The FTC has announced that Cardinal Health has agreed to settle charges that it maintained an illegal monopoly over 25 local markets for the sale and distribution of its low-energy radiopharmaceuticals, and that it forced hospitals and clinics to pay artificially high process for those drugs. The terms of the settlement orders Cardinal Health to disgorge $26.8 million in ill-gotten gains to the FTC. The fine against Cardinal Health represents the second largest settlement the FTC has ever obtained in an antitrust case. The settlement also includes provisions to prevent Cardinal Health from committing future violations and restore competition in six markets where Cardinal Health remains the majority in the radiopharmacy market.
While the FTC ultimately voted to approve the settlement, it was not by a unanimous vote. The FTC voted to approve the settlement by only a 3-2 vote, with both Commissioners Maureen Ohlhausen and Joshua Wright dissenting. The two Commissioners said the FTC’s authority to require disgorgement in these cases might actually harm competition.
Commissioner Ohlhausen said the complaint is based largely on the company’s 2003 and 2004 acquisitions to build up its pharmacy network – and the FTC never challenged those acquisitions at the time. Continuing on, Ohlhausen said, “Nor, in my view, does Cardinal’s alleged post-merger conduct, even if proven, represent a clear violation of the antitrust laws. We appear to be veering from our special mission in pursuing disgorgement in a case that involves conduct that is seven to 12 years old, mixed evidence on liability, (and) no clearly established effects on consumers.” Ohlhausen wrote the case harkens back to her dissent in 2012 when the FTC withdrew a nearly 10-year-old policy that offered more clear policy on when the agency could take money in monopoly cases to return to customers. The FTC pursued two such cases in the nine years the policy was in effect, she wrote, but three including Cardinal Health’s since withdrawing it.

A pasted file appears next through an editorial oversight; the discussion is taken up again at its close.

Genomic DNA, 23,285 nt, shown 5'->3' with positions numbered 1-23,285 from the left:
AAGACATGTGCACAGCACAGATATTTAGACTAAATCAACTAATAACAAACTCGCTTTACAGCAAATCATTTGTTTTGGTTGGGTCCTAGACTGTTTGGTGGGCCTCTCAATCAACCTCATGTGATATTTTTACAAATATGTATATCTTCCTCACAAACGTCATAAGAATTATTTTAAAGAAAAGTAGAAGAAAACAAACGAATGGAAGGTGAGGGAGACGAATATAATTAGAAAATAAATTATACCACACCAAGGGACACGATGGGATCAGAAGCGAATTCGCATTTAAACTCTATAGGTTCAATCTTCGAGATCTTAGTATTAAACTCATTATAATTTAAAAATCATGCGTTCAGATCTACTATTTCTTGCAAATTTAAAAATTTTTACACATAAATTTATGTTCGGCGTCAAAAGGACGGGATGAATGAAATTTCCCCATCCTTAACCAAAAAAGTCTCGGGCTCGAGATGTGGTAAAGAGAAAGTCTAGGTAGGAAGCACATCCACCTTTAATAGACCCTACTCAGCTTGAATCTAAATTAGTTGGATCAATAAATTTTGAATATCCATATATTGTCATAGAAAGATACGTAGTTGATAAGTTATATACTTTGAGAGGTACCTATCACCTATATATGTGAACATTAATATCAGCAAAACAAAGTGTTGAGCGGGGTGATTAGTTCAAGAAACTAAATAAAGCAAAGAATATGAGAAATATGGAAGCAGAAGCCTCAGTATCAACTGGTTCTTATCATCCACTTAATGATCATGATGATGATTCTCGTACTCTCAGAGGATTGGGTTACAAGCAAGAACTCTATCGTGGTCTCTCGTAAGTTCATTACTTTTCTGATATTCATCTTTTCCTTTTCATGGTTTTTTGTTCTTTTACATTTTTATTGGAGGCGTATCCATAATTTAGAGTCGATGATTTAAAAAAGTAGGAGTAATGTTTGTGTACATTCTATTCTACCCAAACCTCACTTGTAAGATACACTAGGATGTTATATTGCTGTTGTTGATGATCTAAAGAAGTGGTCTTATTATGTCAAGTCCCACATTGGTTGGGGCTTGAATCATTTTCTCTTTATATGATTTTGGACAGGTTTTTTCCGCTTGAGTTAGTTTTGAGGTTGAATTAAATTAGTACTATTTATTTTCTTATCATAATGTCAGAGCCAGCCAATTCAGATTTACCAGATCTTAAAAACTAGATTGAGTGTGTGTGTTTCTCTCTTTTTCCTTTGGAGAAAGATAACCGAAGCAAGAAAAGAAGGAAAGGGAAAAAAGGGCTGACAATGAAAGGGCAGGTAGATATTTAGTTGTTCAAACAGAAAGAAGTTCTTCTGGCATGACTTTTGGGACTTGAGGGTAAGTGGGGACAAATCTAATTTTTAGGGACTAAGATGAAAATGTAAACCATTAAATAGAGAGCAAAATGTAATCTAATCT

Commissioner Wright in his dissent stated that Cardinal Health’s customers could have sued if they thought prices were unfair. “I fear that a lack of guidance from the commission could cause much mischief,” Wright wrote. “Risk-averse companies concerned about the financial and reputational effects associated with a disgorgement order from the FTC could respond to the lack of guidance by not engaging in conduct that could plausibly benefit consumers.”
The majority issuing the FTC’s decision to approve the settlement shot back at the dissenting Commissioners, stating, “The fact remains that up until that time (2008) Cardinal suppressed competition in the relevant markets through its exclusionary tactics and charged its customers significantly higher prices.” According to FTC Chairwoman Edith Ramirez, the settlement was significant not only for the injunctive relief that was obtained, but also for the disgorgement it ordered from Cardinal Health. “In addition to obtaining important injunctive relief to restore lost competition and prevent future misconduct, the settlement ensures that Cardinal disgorges the monopoly profits it obtained and that affected customers get relief,” she said.
Even though the settlement has created a potential rift within the FTC, the case against Cardinal Health signals the FTC’s growing interest in disgorgement, particularly in the pharmaceutical industry. In fact, in just the last few months, the FTC in four cases, including the Cardinal Health case, has shown that there is a very real risk of disgorgement as a remedy in antitrust cases. In the first case, the FTC sought disgorgement from Cephalon, Inc. In April 2015, a federal district court held that the FTC could pursue disgorgement against Cephalon for lost profits related to reverse payment agreements involving the drug Provigil. The judge’s order could expose Cephalon to possibly disgorging between $3.5 billion and $5.6 billion in ill-gotten profits. Less than one week after the district court decision against Cephalon, direct purchasers brought suit against Cephalon and its parent and sister companies. Cephalon and the other parties agreed to settle the case for approximately $512 million. The settlement represents the largest ever for direct purchasers in a pay-for-delay case.
In the second case, the DOJ joined the disgorgement party. On March 16, 2015, the Department of Justice announced a settlement requiring Twin America, a tour bus joint venture in New York City, to disgorge $7.5 million. In connection with its settlement, Assistant Attorney General Bill Baer indicated that antitrust violators “shouldn’t be able to pocket the dollars from [their] wrongdoing” and emphasized DOJ’s commitment to disgorgement as a remedy.
Finally, in September 2014, the FTC filed its first post-Actavis “reverse payment” case against AbbVie, Abbott Laboratories, Unimed Pharmaceuticals, Besins Healthcare, and Teva Pharmaceuticals involving AndroGel. The FTC stated in its press release that it would seek a court judgment, “ordering the companies to disgorge their ill-gotten gains.”